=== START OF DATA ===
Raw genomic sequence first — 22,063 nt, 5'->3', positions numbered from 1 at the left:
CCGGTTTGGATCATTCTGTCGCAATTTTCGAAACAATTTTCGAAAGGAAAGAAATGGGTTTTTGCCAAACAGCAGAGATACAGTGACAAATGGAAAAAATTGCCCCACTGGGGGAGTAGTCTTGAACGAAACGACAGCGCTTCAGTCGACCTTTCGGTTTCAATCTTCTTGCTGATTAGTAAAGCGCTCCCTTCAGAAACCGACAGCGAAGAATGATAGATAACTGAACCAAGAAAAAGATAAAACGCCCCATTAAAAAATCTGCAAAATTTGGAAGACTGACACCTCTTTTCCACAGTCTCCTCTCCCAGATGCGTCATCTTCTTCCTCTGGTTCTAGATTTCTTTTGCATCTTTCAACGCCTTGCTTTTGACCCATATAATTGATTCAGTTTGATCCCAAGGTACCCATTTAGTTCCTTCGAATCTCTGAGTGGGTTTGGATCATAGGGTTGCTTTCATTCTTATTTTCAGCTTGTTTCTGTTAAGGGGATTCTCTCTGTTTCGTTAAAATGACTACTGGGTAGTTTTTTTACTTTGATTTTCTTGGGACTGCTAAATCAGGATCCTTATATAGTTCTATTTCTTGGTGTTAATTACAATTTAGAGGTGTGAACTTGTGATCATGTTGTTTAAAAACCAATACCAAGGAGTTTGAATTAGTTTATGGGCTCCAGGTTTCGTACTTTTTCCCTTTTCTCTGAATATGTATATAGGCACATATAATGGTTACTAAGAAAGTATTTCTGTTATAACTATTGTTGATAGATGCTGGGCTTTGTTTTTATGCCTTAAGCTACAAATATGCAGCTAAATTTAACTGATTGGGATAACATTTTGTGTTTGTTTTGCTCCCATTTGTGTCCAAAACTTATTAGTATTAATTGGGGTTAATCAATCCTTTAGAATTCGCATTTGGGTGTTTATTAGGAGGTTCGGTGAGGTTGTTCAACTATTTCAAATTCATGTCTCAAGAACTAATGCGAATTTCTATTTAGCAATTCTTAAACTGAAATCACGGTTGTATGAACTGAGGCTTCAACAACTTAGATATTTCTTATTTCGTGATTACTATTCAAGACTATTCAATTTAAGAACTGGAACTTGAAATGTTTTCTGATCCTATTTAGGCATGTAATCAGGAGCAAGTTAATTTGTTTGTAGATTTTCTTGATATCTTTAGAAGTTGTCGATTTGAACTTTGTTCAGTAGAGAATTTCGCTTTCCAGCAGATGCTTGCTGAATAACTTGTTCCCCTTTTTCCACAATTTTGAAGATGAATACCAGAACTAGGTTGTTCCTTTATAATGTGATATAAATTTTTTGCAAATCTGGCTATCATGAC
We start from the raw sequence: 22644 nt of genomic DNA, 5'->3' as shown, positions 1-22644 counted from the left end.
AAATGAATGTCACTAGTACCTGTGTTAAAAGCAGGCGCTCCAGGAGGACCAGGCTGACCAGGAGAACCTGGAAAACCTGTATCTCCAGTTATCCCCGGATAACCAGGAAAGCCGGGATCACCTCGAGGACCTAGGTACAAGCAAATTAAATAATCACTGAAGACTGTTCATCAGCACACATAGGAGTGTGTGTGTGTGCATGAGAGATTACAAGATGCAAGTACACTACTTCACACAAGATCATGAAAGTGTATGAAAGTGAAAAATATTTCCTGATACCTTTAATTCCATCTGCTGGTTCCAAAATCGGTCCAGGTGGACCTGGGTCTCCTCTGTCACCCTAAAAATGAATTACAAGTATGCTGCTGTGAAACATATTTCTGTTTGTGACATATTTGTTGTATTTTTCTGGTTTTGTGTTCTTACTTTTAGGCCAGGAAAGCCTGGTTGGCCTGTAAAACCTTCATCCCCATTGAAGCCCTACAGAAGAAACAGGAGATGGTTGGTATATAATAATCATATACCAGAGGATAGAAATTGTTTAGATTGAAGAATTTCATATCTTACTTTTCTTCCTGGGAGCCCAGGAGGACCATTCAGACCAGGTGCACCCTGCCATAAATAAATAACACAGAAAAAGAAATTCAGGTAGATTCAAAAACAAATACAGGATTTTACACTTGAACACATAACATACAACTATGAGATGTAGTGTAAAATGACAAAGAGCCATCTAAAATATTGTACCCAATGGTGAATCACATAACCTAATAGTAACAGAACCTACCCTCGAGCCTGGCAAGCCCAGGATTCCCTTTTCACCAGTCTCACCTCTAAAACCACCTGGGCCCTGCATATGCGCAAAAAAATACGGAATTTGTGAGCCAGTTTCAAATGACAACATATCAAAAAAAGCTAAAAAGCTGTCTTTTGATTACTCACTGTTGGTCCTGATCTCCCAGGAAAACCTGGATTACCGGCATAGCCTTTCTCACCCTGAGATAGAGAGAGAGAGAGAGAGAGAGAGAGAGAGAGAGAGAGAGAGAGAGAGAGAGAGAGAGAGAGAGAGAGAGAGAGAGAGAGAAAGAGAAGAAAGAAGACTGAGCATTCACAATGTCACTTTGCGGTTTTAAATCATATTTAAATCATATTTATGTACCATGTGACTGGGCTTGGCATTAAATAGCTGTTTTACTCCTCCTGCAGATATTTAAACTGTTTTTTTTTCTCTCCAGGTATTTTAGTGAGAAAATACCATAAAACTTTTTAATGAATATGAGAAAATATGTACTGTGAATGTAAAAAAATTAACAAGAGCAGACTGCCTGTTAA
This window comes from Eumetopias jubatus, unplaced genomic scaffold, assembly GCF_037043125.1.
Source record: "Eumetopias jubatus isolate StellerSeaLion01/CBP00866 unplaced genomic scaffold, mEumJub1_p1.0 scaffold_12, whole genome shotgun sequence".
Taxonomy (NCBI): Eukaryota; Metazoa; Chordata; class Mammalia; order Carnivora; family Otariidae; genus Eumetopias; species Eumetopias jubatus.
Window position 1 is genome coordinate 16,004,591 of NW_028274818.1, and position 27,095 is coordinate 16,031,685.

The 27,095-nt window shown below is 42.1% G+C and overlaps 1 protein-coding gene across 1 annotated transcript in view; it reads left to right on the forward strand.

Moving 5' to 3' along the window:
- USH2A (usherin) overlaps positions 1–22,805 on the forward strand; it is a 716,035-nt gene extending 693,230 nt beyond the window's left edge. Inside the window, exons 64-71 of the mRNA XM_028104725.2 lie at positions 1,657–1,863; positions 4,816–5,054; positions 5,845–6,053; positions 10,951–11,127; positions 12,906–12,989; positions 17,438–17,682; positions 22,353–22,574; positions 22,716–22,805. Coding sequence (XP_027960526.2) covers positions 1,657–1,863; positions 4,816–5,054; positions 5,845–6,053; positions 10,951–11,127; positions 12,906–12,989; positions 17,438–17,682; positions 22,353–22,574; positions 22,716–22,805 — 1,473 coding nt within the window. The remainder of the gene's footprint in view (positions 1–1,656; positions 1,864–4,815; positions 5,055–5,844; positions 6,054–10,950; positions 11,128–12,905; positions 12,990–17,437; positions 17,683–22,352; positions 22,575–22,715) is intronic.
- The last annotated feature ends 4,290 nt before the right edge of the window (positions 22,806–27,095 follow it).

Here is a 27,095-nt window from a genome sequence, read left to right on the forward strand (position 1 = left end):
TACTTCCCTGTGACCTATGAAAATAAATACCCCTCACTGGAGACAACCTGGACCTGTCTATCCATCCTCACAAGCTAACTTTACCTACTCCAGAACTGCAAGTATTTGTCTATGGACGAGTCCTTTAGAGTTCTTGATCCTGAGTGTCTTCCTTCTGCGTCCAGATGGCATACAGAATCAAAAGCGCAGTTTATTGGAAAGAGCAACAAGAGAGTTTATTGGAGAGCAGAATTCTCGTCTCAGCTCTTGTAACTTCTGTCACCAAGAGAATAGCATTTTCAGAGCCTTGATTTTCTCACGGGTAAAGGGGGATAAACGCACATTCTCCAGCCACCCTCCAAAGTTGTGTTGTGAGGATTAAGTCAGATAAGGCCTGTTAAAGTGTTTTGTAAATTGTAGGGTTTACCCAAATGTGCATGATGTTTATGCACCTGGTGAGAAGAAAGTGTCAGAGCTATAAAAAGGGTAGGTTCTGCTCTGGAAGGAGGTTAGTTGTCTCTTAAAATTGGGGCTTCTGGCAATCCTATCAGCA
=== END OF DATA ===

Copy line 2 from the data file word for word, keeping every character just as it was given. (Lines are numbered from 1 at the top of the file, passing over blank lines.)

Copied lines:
CCGGTTTGGATCATTCTGTCGCAATTTTCGAAACAATTTTCGAAAGGAAAGAAATGGGTTTTTGCCAAACAGCAGAGATACAGTGACAAATGGAAAAAATTGCCCCACTGGGGGAGTAGTCTTGAACGAAACGACAGCGCTTCAGTCGACCTTTCGGTTTCAATCTTCTTGCTGATTAGTAAAGCGCTCCCTTCAGAAACCGACAGCGAAGAATGATAGATAACTGAACCAAGAAAAAGATAAAACGCCCCATTAAAAAATCTGCAAAATTTGGAAGACTGACACCTCTTTTCCACAGTCTCCTCTCCCAGATGCGTCATCTTCTTCCTCTGGTTCTAGATTTCTTTTGCATCTTTCAACGCCTTGCTTTTGACCCATATAATTGATTCAGTTTGATCCCAAGGTACCCATTTAGTTCCTTCGAATCTCTGAGTGGGTTTGGATCATAGGGTTGCTTTCATTCTTATTTTCAGCTTGTTTCTGTTAAGGGGATTCTCTCTGTTTCGTTAAAATGACTACTGGGTAGTTTTTTTACTTTGATTTTCTTGGGACTGCTAAATCAGGATCCTTATATAGTTCTATTTCTTGGTGTTAATTACAATTTAGAGGTGTGAACTTGTGATCATGTTGTTTAAAAACCAATACCAAGGAGTTTGAATTAGTTTATGGGCTCCAGGTTTCGTACTTTTTCCCTTTTCTCTGAATATGTATATAGGCACATATAATGGTTACTAAGAAAGTATTTCTGTTATAACTATTGTTGATAGATGCTGGGCTTTGTTTTTATGCCTTAAGCTACAAATATGCAGCTAAATTTAACTGATTGGGATAACATTTTGTGTTTGTTTTGCTCCCATTTGTGTCCAAAACTTATTAGTATTAATTGGGGTTAATCAATCCTTTAGAATTCGCATTTGGGTGTTTATTAGGAGGTTCGGTGAGGTTGTTCAACTATTTCAAATTCATGTCTCAAGAACTAATGCGAATTTCTATTTAGCAATTCTTAAACTGAAATCACGGTTGTATGAACTGAGGCTTCAACAACTTAGATATTTCTTATTTCGTGATTACTATTCAAGACTATTCAATTTAAGAACTGGAACTTGAAATGTTTTCTGATCCTATTTAGGCATGTAATCAGGAGCAAGTTAATTTGTTTGTAGATTTTCTTGATATCTTTAGAAGTTGTCGATTTGAACTTTGTTCAGTAGAGAATTTCGCTTTCCAGCAGATGCTTGCTGAATAACTTGTTCCCCTTTTTCCACAATTTTGAAGATGAATACCAGAACTAGGTTGTTCCTTTATAATGTGATATAAATTTTTTGCAAATCTGGCTATCATGAC